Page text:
Material Selection for Thermoplastic Parts

Material Selection for Thermoplastic Parts

Practical and Advanced Information

1st Edition - September 2, 2015

Write a review

  • Author: Michel Biron
  • Hardcover ISBN: 9780702062841
  • eBook ISBN: 9780702062872

Purchase options

Purchase options
DRM-free (Mobi, EPub, PDF)
Sales tax will be calculated at check-out

Institutional Subscription

Free Global Shipping
No minimum order


As new applications are developed and plastics replace traditional materials in a widening spectrum of existing applications, the potential personal injury, property damage, financial and legal consequences of failure can be high. However, nearly half of plastics failure can be traced back to the original specification and selection of the material. This book gives engineers the data they need to make an informed decision about the materials they use in their products, imparting a thorough knowledge of the advantages and disadvantages of the various materials to choose from. The data also suggests other candidate materials which the reader may not have originally considered. More than 30,000 thermoplastics grades are grouped into circa. 300 subfamilies, within which over 20 properties are assessed. The abundance or scarcity of a material and its cost are also often important deciding factors. In this book, an economical overview of the plastics industry helps clarify the actual consumption and costs of thermoplastics including bioplastic, and the relationship of cost vs. performance is also examined for each thermoplastic subfamily. Immediate and long-term common properties are reviewed, including mechanical behavior, impact, thermal properties, and many more. Environmental considerations are also covered, including ease of recycling and sustainability.

Key Features

  • Helps engineers to implement a systematic approach to material selection in their work
  • Includes more than 300 subfamilies of thermoplastic, and a wide range of properties including chemical resistance, thermal degradation, creep and UV resistance
  • Evaluates cost/performance relations and environmental considerations


Engineers involved in specification, selection and processing of materials for thermoplastic parts. R&D engineers in various industries – e.g., automotive and transport, aero, packaging (medical + food in particular), consumer

Table of Contents

  • 1. Thermoplastic Material Selection: Some Ways of Thinking for a Systematic Approach

    • 1.1. Specific Plastics Design Issues: Some Ins and Outs among Others
    • 1.2. Checklist Proposal

    2. Thermoplastic Specific Properties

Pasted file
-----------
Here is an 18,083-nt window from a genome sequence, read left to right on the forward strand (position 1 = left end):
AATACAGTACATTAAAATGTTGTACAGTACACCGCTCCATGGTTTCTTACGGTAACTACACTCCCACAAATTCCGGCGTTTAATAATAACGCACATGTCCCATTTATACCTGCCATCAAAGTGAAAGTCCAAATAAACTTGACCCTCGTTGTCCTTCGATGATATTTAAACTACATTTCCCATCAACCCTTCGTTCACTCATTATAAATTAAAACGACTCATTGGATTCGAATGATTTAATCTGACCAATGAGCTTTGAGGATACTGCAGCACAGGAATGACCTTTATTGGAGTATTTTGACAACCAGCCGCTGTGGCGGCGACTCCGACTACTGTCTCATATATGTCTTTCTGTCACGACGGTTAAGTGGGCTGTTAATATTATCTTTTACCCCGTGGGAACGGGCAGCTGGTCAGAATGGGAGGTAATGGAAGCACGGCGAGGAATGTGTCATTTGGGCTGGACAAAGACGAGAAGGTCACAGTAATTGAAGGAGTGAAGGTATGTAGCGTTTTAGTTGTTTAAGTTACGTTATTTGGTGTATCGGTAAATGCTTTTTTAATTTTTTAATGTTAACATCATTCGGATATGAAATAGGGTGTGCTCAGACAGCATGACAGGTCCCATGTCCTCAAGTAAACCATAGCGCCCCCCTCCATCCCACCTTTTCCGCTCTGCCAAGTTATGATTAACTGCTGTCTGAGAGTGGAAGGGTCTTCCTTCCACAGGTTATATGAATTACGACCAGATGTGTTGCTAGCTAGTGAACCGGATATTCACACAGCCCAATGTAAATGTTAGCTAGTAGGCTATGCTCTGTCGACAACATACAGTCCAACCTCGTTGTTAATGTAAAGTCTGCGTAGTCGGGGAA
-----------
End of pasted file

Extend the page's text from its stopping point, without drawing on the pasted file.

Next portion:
• 2.1. Do not Confuse Raw Polymer and Plastic Grade (or Compound)
    • 2.2. Raw TPs Are Organic Macromolecules
    • 2.3. Supramolecular Structure
    • 2.4. Viscoelasticity, Time, and Temperature Dependency
    • 2.5. From Raw Polymers to Actual Grades: Upgrading and Customization
    • 2.6. Isotropy and Anisotropy
    • 2.7. Dimensional Stability
    • 2.8. Market Appeal: Sensory Properties Are of the Prime Importance

    3. Thermoplastics: Economic Overview

    • 3.1. Overview of the Global Plastics Industry Today and Tomorrow
    • 3.2. Market Shares of the Various Thermoplastic Families
    • 3.3. Market Shares of Composites
    • 3.4. Market Shares for the Main Application Sectors
    • 3.5. Importance of the Various Processing Modes
    • 3.6. Consumption Trends
    • 3.7. The North American Market
    • 3.8. The Western European Market
    • 3.9. The Asian Market
    • 3.10. Structure of the Plastics Processing Industry
    • 3.11. Plastic Costs
    • 3.12. The Future: Two Important Issues Linked to Crude Oil: Costs and Drying Up
    • 3.13. Price Index Hypotheses for 279 Plastics
    • 3.14. Useful Source Examples for Initiation of In-depth Studies

    4. Elements for Analogical Selections: Survey of the 10 Top Markets

    • 4.1. Packaging
    • 4.2. Building and Civil Engineering
    • 4.3. Automotive and Transportation
    • 4.4. Electrical and Electronics Market
    • 4.5. Household, Entertainment, and Office Appliances
    • 4.6. Mechanical Engineering
    • 4.7. Sports and Leisure
    • 4.8. Medical Market
    • 4.9. Furniture and Bedding
    • 4.10. Agriculture

    5. Avoid Some Pitfalls

    • 5.1. Balance Well-Estimated Part Requirements and Properties of the Used Compound: Objectively Fill Out Your Checklist
    • 5.2. Mechanical Properties: At Break, at Elastic Limit, at Yield, after Creep